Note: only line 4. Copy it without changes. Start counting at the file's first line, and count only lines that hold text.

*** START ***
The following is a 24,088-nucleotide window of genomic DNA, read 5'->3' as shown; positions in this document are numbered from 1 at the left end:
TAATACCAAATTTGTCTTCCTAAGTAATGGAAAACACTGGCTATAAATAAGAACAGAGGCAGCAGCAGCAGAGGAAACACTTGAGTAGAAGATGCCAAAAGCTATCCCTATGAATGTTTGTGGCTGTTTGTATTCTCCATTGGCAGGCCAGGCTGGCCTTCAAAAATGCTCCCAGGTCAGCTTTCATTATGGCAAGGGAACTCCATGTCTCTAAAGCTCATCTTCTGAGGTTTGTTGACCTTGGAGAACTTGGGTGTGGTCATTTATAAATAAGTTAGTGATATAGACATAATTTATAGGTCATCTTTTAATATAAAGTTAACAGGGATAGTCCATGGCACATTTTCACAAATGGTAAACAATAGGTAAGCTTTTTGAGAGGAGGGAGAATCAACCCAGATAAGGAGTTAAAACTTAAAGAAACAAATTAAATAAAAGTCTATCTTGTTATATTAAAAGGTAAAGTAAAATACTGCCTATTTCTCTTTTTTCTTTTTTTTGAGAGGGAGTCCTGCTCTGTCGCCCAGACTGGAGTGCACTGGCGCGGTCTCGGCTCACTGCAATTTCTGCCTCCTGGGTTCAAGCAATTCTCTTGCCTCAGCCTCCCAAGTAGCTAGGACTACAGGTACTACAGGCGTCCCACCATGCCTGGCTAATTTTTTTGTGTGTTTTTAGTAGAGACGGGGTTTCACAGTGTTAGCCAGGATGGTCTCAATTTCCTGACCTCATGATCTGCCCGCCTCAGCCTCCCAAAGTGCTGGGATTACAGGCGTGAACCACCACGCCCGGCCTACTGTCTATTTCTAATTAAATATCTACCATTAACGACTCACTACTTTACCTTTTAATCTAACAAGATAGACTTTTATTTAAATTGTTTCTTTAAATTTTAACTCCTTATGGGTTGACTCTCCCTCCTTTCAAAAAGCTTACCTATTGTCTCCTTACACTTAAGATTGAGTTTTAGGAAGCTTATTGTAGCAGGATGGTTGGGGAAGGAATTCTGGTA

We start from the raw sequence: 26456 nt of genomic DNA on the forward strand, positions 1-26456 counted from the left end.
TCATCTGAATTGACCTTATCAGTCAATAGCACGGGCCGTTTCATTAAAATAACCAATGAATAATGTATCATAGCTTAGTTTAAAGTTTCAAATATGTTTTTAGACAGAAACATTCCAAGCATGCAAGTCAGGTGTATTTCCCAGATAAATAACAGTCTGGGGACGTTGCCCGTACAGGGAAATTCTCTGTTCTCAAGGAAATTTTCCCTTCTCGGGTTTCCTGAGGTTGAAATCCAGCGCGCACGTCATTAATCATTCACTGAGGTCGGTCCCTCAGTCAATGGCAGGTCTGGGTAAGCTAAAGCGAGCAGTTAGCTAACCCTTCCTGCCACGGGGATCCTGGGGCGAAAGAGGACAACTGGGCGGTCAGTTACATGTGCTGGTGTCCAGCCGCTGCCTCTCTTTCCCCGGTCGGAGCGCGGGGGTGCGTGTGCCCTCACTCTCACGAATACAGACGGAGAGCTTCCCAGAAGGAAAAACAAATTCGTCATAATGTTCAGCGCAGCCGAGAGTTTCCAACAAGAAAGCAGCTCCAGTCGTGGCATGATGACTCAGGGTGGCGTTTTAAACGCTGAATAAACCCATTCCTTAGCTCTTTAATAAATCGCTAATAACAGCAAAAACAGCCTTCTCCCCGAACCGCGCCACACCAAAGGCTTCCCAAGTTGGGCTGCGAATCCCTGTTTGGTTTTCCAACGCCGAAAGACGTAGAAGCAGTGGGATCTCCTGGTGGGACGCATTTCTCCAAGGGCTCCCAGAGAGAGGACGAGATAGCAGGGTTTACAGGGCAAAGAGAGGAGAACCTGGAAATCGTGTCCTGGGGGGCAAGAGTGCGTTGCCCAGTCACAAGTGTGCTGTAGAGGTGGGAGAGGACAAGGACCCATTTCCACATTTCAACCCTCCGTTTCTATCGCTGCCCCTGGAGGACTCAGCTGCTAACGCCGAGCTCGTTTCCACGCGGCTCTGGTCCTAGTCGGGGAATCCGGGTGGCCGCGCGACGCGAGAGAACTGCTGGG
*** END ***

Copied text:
TCATCTGAATTGACCTTATCAGTCAATAGCACGGGCCGTTTCATTAAAATAACCAATGAATAATGTATCATAGCTTAGTTTAAAGTTTCAAATATGTTTTTAGACAGAAACATTCCAAGCATGCAAGTCAGGTGTATTTCCCAGATAAATAACAGTCTGGGGACGTTGCCCGTACAGGGAAATTCTCTGTTCTCAAGGAAATTTTCCCTTCTCGGGTTTCCTGAGGTTGAAATCCAGCGCGCACGTCATTAATCATTCACTGAGGTCGGTCCCTCAGTCAATGGCAGGTCTGGGTAAGCTAAAGCGAGCAGTTAGCTAACCCTTCCTGCCACGGGGATCCTGGGGCGAAAGAGGACAACTGGGCGGTCAGTTACATGTGCTGGTGTCCAGCCGCTGCCTCTCTTTCCCCGGTCGGAGCGCGGGGGTGCGTGTGCCCTCACTCTCACGAATACAGACGGAGAGCTTCCCAGAAGGAAAAACAAATTCGTCATAATGTTCAGCGCAGCCGAGAGTTTCCAACAAGAAAGCAGCTCCAGTCGTGGCATGATGACTCAGGGTGGCGTTTTAAACGCTGAATAAACCCATTCCTTAGCTCTTTAATAAATCGCTAATAACAGCAAAAACAGCCTTCTCCCCGAACCGCGCCACACCAAAGGCTTCCCAAGTTGGGCTGCGAATCCCTGTTTGGTTTTCCAACGCCGAAAGACGTAGAAGCAGTGGGATCTCCTGGTGGGACGCATTTCTCCAAGGGCTCCCAGAGAGAGGACGAGATAGCAGGGTTTACAGGGCAAAGAGAGGAGAACCTGGAAATCGTGTCCTGGGGGGCAAGAGTGCGTTGCCCAGTCACAAGTGTGCTGTAGAGGTGGGAGAGGACAAGGACCCATTTCCACATTTCAACCCTCCGTTTCTATCGCTGCCCCTGGAGGACTCAGCTGCTAACGCCGAGCTCGTTTCCACGCGGCTCTGGTCCTAGTCGGGGAATCCGGGTGGCCGCGCGACGCGAGAGAACTGCTGGG